“Straight after Tokyo we were already asking what can we do better, what can we do to beat them?
“You immediately look forward to the next opportunity you’re going to get.
“Last week it was just me and Charlie with a couple of younger guys, a chance for them to compete at their first senior championships. They need that opportunity, that was me three or four years ago.
“There’ll be plenty of opportunities between now and the Paris Olympics, but every one of those is going to be important.”
Britain needs to start closing the gap quickly.
Their time of three minutes 45.636 seconds in Tokyo was three-and-a-half seconds shy of the Italian quartet that won gold, confirming fears first raised at the last world championships held in Berlin shortly before the pandemic began that Britain had not just been caught, but overtaken.
To get back to the top step of the podium will require a channelling of the ‘marginal gains’ strategy of 15 years ago.
“It’s an arms race now, it’s closer to Formula 1 than the team pursuit of say 10 years ago,” continues Wood.
“It’s very much driven by aerodynamics, equipment. We can be in the peak shape, but if you’ve got a terrible skinsuit you’re going nowhere. It really does sound silly, because you could be the strongest cyclist there is, but if you’ve not got the equipment to match you won’t see the rewards.
“Our R&I (research and innovation) team is the backbone of the whole Olympic programme going back to 2008 when the whole marginal gains ethos came about.
“We started paying more attention and that’s how the medals came, but everyone is on to it now and there’s no nation at the Olympic Games that are not wise to everything.
“At the end of the day it comes down to the R&I guys working with us, seeing what equipment works, what things we can change.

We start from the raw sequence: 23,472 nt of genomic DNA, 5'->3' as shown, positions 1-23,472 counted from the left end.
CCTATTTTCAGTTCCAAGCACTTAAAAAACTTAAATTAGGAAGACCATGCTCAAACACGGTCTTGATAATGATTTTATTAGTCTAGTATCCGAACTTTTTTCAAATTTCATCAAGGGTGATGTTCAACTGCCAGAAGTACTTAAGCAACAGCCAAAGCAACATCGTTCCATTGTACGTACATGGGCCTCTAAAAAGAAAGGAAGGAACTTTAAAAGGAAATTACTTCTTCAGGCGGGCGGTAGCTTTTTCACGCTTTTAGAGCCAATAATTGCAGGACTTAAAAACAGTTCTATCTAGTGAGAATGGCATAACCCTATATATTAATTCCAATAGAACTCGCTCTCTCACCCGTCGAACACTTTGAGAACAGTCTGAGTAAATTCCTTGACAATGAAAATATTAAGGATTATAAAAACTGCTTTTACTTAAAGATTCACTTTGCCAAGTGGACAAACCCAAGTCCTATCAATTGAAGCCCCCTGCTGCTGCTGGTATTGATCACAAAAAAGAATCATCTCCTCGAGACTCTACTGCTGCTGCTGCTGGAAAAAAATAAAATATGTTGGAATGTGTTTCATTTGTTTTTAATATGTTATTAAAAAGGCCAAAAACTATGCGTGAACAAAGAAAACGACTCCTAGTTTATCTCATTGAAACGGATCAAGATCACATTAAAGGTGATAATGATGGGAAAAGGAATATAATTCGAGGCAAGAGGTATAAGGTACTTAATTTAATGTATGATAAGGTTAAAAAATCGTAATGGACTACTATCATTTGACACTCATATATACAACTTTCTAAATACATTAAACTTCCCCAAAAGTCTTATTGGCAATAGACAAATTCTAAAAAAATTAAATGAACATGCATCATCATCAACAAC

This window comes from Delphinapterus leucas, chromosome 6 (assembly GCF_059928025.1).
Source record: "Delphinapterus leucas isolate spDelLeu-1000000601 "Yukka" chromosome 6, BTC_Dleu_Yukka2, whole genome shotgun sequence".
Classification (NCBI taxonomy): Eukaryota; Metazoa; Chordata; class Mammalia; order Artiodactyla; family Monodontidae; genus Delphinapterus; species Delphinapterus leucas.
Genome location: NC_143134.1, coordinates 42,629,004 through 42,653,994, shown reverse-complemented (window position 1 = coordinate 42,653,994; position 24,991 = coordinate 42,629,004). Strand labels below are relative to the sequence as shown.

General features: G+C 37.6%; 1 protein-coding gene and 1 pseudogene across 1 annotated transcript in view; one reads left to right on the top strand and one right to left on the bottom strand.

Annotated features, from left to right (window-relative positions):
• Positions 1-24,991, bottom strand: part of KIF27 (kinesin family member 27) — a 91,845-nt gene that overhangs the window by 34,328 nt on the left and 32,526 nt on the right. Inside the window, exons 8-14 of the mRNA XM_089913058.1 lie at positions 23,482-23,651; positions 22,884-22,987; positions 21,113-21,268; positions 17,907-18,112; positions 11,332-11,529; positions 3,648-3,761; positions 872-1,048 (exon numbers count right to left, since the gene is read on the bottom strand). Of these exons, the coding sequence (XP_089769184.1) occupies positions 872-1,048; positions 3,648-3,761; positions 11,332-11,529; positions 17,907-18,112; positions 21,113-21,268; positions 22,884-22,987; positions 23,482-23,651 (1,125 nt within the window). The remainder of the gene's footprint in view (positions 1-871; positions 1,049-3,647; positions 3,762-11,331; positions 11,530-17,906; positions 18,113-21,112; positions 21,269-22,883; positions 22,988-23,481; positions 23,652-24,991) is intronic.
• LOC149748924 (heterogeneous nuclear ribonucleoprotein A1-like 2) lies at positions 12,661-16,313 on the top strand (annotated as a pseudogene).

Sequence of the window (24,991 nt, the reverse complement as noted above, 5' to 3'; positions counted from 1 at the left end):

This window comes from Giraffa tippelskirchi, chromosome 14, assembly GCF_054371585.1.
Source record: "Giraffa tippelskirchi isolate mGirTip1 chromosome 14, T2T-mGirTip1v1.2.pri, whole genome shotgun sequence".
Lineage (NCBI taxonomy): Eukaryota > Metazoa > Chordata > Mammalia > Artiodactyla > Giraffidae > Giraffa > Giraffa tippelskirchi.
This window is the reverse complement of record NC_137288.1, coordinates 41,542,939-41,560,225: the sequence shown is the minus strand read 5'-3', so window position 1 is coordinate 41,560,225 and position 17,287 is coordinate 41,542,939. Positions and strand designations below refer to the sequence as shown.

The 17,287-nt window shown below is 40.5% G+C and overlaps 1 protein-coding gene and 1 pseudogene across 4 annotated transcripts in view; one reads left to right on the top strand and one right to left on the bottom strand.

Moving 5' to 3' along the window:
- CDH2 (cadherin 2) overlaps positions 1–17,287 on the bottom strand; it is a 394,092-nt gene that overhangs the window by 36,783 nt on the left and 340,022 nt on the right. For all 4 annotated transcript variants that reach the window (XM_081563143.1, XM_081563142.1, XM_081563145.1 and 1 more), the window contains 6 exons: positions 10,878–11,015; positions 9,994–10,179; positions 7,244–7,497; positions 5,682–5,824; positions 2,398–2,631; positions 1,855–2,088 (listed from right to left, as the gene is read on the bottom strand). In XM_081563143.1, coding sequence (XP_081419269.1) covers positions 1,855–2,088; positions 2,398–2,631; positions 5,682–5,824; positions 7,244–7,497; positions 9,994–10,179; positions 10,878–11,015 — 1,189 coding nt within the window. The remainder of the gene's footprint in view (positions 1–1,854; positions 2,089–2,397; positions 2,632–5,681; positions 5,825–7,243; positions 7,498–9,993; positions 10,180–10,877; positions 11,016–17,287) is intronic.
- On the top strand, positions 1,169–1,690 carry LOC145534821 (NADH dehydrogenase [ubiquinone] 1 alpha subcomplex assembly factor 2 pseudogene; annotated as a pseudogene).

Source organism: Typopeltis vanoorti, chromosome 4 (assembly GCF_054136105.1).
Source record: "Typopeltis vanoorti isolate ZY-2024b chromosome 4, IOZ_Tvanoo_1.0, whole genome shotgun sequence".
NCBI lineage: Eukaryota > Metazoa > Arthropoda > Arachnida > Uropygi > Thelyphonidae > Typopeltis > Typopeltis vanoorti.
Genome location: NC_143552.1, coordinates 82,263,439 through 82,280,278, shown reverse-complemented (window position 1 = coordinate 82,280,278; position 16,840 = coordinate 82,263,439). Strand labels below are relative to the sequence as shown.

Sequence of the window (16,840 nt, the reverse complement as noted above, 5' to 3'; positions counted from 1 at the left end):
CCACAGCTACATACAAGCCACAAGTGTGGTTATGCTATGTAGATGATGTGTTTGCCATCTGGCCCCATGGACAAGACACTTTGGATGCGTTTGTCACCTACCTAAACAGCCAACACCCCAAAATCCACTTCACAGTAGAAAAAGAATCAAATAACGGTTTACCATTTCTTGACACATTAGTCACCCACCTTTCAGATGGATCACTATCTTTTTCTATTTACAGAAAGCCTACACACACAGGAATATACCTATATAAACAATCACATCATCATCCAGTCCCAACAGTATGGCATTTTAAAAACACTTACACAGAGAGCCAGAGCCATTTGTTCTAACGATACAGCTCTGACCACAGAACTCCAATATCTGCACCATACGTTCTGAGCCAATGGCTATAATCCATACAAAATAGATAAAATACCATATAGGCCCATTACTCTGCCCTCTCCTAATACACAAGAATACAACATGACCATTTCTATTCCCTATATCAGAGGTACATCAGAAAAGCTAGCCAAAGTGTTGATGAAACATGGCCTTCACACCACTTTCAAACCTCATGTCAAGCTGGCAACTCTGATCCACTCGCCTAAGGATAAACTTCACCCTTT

“It really is all about the skinsuit, the helmet. Your bike compared to your body is marginal in terms of drag, so it’s more about what you’re wearing.
“Remember in swimming when all the world records were broken in that big long suit they had on? Same in track cycling.”
As it did in swimming, it has created an ethical dilemma.
“It needs to be regulated,” admits Wood, “it’s getting that way, because teams who are not as well funded miss out. We’re extremely well-funded and we are very grateful for that.
“You still need your extraordinary athletes, don’t get me wrong, but sometimes you can be extraordinary and not get what you deserve.
“There’ are other nations that are losing out, but then I guess the flip side is you only deserve it if you cover all the bases, and one of them is aerodynamics.”
So the one thing in his control is making sure he is in peak physical shape when the major track championships come around. That means continuing to put the work in with his British road team Canyon DHB, and continuing to work with his track team-mates to rebuild the legacy that Clancy made.
“With Ed around, if ever a decision needed to be made, you would look to him because he was a bit wiser and had more experience,” says Wood, who at 25 is the eldest of the four riders in Roubaix this week.
“I don’t feel like I’m radiating to a leadership role. We’re all equal, we all get stuck in, give our opinions. It’s not like I’m 10 years older than these guys, we’re all the same age roughly and have got the same experience.”
Turning those experiences into winning ones is now the challenge.